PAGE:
Following the California Gold Rush in 1849, pisco - a Peruvian brandy that works perfectly in margaritas, martinis and, of course, pisco sours - became a staple ingredient in cocktails made in California. At the time, it was easier to ship pisco up from Peru to San Francisco than it was to transport whiskey over land from the East Coast to California. As a result, pisco dominated the West Coast drinking scene until Prohibition.
Pursuant to Peruvian law, pisco must be distilled through a copper pot still using one or a blend of eight specific grape varieties. After distillation, pisco must be allowed to mellow for at least three months in a stainless steel or glass container, and pisco must be bottled at distillation proof - it can never be diluted with water.
In honor of National Pisco Sour Day, which is celebrated each year in Peru on the first Saturday of February, we are featuring our first pisco: Pisco Portón.
Pisco Portón is made from a blend of three types of grapes: Quebranta, Torontel and Albilla. Quebranta grapes are a non-aromatic variety that evolved on the western coast of Peru, and add body and fullness to the pisco. Torontel grapes provide the pisco with a strong aroma of peach and citrus, while Albilla grapes add fruity notes and contribute to the pisco's smooth finish.
The grapes are harvested during their peak of sweetness (typically January through April) and are then pressed before the must, or grape juice, is fermented in stainless steel tanks. In order to preserve some of the grapes' natural sugars and flavor, Pisco Portón's master distiller, Johnny Schuler, begins to distill the must before fermentation is complete. This unique process, known as mosto verde, results in 15-18 pounds of grapes going into every bottle of Pisco Portón, nearly 40% more than other piscos.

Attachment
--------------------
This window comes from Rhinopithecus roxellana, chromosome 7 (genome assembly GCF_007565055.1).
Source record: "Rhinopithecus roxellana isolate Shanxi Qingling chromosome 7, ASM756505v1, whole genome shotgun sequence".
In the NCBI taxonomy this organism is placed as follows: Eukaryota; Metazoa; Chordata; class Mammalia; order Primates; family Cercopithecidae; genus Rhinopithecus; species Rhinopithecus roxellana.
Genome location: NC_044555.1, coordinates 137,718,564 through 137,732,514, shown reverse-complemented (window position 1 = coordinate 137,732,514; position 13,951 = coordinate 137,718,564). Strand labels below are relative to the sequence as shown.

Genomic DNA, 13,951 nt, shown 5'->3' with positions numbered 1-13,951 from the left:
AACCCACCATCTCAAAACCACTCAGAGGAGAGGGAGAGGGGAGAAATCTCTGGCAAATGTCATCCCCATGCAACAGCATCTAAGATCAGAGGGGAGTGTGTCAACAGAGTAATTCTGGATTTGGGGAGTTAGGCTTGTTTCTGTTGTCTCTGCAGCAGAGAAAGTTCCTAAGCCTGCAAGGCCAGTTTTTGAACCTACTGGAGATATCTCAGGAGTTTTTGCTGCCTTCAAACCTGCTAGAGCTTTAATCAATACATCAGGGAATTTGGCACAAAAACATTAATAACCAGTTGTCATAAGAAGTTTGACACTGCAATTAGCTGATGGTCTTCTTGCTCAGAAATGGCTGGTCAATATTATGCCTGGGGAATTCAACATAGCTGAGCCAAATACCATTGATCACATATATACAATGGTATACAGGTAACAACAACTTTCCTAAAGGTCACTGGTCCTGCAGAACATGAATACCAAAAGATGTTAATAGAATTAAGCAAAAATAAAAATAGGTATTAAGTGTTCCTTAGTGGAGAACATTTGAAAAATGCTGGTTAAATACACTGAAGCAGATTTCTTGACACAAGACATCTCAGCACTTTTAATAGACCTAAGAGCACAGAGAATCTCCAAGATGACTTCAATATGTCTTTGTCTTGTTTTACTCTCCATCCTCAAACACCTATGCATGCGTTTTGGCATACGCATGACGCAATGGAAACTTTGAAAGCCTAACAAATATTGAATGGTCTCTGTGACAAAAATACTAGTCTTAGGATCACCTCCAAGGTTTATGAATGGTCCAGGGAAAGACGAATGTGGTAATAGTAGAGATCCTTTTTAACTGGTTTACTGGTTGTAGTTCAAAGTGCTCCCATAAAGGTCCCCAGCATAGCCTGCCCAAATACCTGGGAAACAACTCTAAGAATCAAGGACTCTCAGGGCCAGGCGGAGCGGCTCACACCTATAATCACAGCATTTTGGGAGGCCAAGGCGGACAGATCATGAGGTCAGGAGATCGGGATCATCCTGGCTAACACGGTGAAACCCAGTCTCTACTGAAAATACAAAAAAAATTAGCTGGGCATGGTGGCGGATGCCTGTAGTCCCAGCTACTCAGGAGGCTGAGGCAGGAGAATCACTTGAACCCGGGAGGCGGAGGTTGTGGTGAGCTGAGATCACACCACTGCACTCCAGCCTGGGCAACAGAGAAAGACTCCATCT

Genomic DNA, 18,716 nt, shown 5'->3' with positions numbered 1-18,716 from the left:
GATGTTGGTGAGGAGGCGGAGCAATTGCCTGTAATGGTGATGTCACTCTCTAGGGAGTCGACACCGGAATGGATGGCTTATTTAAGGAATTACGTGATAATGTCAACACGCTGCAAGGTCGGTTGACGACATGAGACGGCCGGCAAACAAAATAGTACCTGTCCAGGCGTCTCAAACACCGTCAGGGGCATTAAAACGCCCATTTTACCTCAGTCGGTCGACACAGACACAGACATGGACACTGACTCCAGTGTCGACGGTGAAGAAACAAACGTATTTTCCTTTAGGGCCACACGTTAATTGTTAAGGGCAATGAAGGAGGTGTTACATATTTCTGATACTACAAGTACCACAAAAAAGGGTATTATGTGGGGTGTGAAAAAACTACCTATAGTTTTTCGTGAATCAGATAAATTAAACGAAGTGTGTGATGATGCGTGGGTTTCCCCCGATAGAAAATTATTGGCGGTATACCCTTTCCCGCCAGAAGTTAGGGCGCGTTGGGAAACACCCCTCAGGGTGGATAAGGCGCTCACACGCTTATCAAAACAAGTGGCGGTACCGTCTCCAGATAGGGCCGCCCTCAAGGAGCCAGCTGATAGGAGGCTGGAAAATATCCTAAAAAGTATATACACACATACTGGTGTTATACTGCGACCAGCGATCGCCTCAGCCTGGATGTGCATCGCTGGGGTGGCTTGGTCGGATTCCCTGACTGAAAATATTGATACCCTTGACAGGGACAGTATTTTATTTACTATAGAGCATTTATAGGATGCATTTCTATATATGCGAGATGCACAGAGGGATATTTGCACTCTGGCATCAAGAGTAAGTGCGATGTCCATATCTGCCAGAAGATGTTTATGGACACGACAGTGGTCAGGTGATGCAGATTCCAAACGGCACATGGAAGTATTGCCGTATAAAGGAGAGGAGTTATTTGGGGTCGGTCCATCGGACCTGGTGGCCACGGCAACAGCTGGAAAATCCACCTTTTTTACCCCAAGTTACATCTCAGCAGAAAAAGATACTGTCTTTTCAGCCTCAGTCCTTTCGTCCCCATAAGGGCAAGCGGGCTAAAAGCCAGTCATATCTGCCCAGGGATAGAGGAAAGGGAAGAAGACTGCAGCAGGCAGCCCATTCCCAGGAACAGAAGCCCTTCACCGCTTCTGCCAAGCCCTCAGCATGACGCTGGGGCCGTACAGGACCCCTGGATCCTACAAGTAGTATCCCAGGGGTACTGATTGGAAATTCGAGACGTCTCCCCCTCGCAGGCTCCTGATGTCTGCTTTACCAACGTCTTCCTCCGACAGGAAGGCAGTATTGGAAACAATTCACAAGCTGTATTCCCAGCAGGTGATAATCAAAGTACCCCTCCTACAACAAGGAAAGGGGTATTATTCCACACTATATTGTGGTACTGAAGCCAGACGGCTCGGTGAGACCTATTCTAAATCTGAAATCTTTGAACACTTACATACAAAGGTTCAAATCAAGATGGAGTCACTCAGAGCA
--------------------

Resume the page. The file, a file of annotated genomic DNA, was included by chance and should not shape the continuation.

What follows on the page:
"Being a mosto verde, it's rounder, it has more character and expression," says Schuler. "In the mouth, it's like eating a basket full of tropical fruits and flowers and spices."
Pisco Portón is distilled to 86 proof and then allowed to rest for one year in glass-lined silos (Peruvian law prohibits the use of oak or any other wood in maturation).
Pisco Portón has a floral and fruity nose with hints of grassy herbs and pepper. Notes of cinnamon and spice nicely balance out the bursts of citrus peels and orange blossom, and fade to a long, creamy finish. Pisco Portón earned the Double Gold Medal at the San Francisco World Spirits Competition in 2012 and the Chairman's Trophy at the Ultimate Spirits Challenge the same year.
Celebrate National Pisco Sour Day with a bottle of Pisco Portón!
86 (43% ABV)
Destilería La Caravedo
This product is not available in AL, AK, AR, CO, DE, FL, HI, IA, ID, IL, KS, KY, LA, MA, MN, MD, MS, ND, NH, PA, SD, TX, or WI.
Sold and shipped by Andrew's Wine Cellar, Inc.
Floral and fruity nose with hints of grassy herbs and pepper. Notes of cinnamon and spice nicely balance out bursts of citrus peels and orange blossom, and fade to a long, creamy finish.